Friday, February 13, 2009

Brigadier General George Armstrong Custer

To lead the brigade of Michigan cavalry I intend to eventually have, I of course would need to paint up Brigadier General George Armstrong Custer. The figures I used are 10mm GHQ command miniatures from the Federal Commanders #1 pack. The figure I used for Custer is actually meant to be Ambrose Burnside. I just filed down the hat much lower, and filed down Burnside's sideburns a bit, and it looks close enough.

As I understand it, Custer liked to design his own uniforms. There is a color drawing in the book The Gettysburg Companion by Mark Adkin that shows the uniform that Custer was apparently wearing at the Battle of Gettysburg. This consisted of a black jacket with grey trim, a blue collar with a silver star on it, a red handkerchief around the neck, and dark green pants. I thought it look interesting, and would give the model some personality and make it stand out from other mounted officers. I'm hoping that I can do something with all of the brigade command stands to make them look a little different from the others, so they are easy to identify even without looking at the labels on the bottoms of the bases. So when I painted Custer, the uniform he was wearing at Gettysburg was what I was trying to replicate.

Here are some pictures of the results. Click on the thumbnails for a larger view.

Brigadier General George Armstrong Custer Brigadier General George Armstrong Custer Brigadier General George Armstrong Custer Brigadier General George Armstrong Custer Brigadier General George Armstrong Custer Brigadier General George Armstrong Custer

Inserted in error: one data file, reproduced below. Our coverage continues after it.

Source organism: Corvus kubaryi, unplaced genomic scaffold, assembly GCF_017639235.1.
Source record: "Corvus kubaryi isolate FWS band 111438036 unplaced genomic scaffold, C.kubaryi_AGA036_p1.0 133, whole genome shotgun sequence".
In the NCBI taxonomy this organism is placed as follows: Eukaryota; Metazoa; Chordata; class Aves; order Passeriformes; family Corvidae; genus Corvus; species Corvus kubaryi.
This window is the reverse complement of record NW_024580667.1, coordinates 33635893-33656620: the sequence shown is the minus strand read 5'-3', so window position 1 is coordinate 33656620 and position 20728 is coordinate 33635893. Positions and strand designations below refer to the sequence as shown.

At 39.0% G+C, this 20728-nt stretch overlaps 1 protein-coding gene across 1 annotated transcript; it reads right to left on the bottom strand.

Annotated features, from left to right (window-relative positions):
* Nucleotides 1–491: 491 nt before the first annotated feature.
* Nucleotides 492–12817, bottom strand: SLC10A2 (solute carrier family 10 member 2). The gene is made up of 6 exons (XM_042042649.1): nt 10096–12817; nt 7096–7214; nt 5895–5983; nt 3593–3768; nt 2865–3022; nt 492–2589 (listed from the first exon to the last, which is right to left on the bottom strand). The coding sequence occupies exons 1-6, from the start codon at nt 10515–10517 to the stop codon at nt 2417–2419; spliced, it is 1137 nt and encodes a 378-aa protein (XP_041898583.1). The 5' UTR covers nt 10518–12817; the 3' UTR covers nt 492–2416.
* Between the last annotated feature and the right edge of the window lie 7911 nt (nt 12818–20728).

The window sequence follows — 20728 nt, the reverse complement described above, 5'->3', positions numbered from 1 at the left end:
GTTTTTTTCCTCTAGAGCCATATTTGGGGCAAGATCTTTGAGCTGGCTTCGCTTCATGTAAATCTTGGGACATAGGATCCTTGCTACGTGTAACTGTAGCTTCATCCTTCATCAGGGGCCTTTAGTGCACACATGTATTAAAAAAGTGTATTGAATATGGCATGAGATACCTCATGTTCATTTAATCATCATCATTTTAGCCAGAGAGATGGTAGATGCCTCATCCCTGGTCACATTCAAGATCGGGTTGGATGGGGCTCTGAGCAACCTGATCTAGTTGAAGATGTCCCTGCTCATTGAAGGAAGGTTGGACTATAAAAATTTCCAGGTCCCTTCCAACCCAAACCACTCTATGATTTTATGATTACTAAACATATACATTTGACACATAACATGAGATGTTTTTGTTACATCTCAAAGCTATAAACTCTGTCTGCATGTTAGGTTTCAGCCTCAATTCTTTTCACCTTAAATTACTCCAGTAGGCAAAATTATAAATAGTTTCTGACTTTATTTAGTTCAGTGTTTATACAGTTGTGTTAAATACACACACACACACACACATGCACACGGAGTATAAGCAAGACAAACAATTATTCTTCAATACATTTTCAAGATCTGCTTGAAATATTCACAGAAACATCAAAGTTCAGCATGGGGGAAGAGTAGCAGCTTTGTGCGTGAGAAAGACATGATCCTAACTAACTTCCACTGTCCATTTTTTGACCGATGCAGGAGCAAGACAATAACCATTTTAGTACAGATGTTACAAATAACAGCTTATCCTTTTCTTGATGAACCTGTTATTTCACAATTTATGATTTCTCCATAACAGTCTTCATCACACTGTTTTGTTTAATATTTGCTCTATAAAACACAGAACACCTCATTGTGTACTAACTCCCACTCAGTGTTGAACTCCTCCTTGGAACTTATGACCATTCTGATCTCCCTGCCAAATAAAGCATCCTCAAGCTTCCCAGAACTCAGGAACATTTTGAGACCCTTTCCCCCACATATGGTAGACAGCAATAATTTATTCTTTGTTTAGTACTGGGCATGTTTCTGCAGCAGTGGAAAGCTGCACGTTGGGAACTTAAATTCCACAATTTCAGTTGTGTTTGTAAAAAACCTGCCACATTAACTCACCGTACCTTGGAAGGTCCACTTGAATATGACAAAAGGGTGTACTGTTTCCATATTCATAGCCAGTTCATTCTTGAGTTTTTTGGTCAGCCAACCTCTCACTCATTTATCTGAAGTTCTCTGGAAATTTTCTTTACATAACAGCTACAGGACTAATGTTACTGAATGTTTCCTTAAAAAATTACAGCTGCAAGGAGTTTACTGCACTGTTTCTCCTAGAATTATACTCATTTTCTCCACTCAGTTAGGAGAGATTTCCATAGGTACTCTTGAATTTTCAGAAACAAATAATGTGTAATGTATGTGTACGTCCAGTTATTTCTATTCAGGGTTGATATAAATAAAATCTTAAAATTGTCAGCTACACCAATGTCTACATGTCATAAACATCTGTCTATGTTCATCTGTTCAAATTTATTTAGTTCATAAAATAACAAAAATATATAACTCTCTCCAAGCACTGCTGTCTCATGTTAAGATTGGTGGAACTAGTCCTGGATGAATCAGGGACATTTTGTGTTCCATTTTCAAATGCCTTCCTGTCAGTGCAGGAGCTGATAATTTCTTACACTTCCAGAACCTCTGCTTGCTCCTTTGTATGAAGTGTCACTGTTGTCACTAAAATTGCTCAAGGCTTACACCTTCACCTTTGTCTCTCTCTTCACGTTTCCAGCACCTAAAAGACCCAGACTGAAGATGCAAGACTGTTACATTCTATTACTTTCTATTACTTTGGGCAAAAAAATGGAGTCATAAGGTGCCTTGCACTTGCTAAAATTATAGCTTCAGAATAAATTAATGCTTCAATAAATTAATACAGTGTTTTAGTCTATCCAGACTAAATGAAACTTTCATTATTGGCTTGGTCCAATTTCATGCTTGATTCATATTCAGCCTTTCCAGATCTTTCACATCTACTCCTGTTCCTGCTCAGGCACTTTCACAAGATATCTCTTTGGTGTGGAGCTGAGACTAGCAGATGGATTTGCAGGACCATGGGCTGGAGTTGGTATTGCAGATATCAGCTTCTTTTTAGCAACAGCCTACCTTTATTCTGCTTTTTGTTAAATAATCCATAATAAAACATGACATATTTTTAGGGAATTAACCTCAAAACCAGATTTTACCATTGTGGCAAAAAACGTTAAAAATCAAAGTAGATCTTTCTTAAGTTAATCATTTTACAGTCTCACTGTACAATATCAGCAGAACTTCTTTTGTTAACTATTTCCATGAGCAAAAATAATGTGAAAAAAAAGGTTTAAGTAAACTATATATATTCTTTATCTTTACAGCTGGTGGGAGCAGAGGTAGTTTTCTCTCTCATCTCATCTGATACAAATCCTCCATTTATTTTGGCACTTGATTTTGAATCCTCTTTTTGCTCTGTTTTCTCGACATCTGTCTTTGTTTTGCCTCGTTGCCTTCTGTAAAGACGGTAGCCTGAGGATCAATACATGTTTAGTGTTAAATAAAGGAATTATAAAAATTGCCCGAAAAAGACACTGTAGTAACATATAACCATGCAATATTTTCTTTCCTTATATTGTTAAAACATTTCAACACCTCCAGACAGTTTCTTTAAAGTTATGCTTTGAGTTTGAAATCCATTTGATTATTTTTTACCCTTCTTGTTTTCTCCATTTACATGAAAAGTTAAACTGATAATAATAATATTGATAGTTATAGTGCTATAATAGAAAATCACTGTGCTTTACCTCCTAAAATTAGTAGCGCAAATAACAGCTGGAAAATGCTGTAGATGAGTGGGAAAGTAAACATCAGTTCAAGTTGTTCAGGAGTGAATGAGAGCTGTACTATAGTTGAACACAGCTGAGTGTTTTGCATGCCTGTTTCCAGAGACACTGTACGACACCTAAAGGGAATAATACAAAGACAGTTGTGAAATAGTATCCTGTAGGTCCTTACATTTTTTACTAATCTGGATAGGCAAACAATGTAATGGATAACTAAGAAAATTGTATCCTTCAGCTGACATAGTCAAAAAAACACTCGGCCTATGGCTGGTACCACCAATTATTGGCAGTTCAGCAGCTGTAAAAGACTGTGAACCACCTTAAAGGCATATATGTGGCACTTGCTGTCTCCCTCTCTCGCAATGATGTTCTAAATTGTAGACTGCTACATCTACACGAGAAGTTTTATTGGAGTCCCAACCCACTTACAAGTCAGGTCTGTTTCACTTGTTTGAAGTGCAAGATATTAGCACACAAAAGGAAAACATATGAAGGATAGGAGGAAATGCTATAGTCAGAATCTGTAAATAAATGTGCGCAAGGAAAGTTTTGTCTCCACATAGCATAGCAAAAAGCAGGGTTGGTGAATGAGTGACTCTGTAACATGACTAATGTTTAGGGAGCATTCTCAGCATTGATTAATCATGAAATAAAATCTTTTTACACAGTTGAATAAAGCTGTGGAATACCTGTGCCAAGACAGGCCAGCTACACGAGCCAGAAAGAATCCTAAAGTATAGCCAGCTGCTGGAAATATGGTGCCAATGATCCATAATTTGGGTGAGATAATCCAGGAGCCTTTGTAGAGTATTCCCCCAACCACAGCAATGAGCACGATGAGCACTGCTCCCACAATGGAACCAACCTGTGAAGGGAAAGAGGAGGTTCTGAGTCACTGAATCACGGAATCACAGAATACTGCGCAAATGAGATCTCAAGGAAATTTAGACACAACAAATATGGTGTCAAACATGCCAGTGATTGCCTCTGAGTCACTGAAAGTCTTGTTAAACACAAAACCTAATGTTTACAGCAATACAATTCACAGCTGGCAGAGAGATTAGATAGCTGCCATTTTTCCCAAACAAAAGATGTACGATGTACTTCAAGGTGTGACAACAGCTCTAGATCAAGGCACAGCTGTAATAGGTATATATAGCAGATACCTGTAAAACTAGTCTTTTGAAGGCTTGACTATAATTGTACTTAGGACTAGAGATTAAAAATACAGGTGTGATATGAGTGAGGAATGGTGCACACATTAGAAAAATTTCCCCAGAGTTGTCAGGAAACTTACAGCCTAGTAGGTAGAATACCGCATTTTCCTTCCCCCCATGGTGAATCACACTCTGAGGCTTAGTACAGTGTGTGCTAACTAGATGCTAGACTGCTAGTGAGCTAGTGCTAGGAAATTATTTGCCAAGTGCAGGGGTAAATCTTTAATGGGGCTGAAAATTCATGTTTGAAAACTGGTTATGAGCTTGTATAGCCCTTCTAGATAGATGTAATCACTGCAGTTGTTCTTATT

I should also briefly mention that the GHQ cavalry command guidon holder figures do come with the guidon, but not with a pole to put it on. So if you are getting some of these mounted command figures, you will need to provide your own flag poles. I went to a hobby store to find some very thing rod or wire that would be suitable for this purpose. I considered getting something like thin brass rod, but since it is so soft, it seemed like it would easily get bent all the time. So I got some very thin steel rod, the thinnest I could find at the hobby store, and used that.

As you can see, even the thinnest steel I could find is still too thick to look correctly proportioned. You'd have to get a thin wire for it to look right, and then you'd have a hard time gluing the flag on it. The size I used doesn't look too bad, but since it is too big to really fit in the open hand of the miniature, I had a really hard time gluing it in his hand. It must have broken off and needed to be re-glued about 6 times while I was painting the figure. Hopefully now that it has some layers of paint and varnish on it, it will hold better.

Also, I should mention something that should seem completely obvious. It is not particularly easy to cut a piece of steel with a tool made of steel. So working with this steel rod is difficult. The clippers I normally use for plastic sprues and cutting pieces from pewter miniatures weren't able to cut through it. I had to score around the outside of it with a razor blade, and then bend it back and forth where it was scored until it broke off. On the plus side, the flag pole is really strong, and it definitely isn't going to ever get bent from being handled. If anything, it'll break out of the guy's hand again.

1 comment:

  1. Hi,

    Just letting you know that you've been featured in our round up of the best miniature related blog posts of the week:

    I also wanted to make you aware of a meet-up of UK gamer bloggers and their readers in Nottingham (UK) on the 28th February. Full details here:

    Even if you can't make it, we would be very grateful if you could mention it to your readers.

    Many thanks.